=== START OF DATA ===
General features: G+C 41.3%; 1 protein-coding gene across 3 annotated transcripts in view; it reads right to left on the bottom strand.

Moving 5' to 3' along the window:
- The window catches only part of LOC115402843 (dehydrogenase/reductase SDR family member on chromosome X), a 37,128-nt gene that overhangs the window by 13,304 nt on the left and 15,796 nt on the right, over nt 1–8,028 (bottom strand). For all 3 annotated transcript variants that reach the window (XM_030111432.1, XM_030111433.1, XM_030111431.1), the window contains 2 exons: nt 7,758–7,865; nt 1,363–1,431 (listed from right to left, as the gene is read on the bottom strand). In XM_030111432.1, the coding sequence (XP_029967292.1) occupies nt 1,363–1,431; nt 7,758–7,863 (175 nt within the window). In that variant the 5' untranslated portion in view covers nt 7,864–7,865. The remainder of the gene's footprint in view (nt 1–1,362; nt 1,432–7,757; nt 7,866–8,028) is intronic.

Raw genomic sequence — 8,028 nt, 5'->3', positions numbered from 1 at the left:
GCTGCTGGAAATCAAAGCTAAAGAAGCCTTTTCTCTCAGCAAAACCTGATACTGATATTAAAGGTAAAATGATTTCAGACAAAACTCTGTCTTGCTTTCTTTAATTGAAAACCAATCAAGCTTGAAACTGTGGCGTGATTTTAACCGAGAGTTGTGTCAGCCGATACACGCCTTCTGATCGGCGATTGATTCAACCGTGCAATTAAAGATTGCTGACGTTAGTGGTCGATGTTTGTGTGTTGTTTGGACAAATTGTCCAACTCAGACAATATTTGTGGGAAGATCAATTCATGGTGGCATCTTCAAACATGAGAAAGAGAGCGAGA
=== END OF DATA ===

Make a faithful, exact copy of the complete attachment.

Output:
General features: G+C 41.3%; 1 protein-coding gene across 3 annotated transcripts in view; it reads right to left on the bottom strand.

Moving 5' to 3' along the window:
- The window catches only part of LOC115402843 (dehydrogenase/reductase SDR family member on chromosome X), a 37,128-nt gene that overhangs the window by 13,304 nt on the left and 15,796 nt on the right, over nt 1–8,028 (bottom strand). For all 3 annotated transcript variants that reach the window (XM_030111432.1, XM_030111433.1, XM_030111431.1), the window contains 2 exons: nt 7,758–7,865; nt 1,363–1,431 (listed from right to left, as the gene is read on the bottom strand). In XM_030111432.1, the coding sequence (XP_029967292.1) occupies nt 1,363–1,431; nt 7,758–7,863 (175 nt within the window). In that variant the 5' untranslated portion in view covers nt 7,864–7,865. The remainder of the gene's footprint in view (nt 1–1,362; nt 1,432–7,757; nt 7,866–8,028) is intronic.

Raw genomic sequence — 8,028 nt, 5'->3', positions numbered from 1 at the left:
GCTGCTGGAAATCAAAGCTAAAGAAGCCTTTTCTCTCAGCAAAACCTGATACTGATATTAAAGGTAAAATGATTTCAGACAAAACTCTGTCTTGCTTTCTTTAATTGAAAACCAATCAAGCTTGAAACTGTGGCGTGATTTTAACCGAGAGTTGTGTCAGCCGATACACGCCTTCTGATCGGCGATTGATTCAACCGTGCAATTAAAGATTGCTGACGTTAGTGGTCGATGTTTGTGTGTTGTTTGGACAAATTGTCCAACTCAGACAATATTTGTGGGAAGATCAATTCATGGTGGCATCTTCAAACATGAGAAAGAGAGCGAGA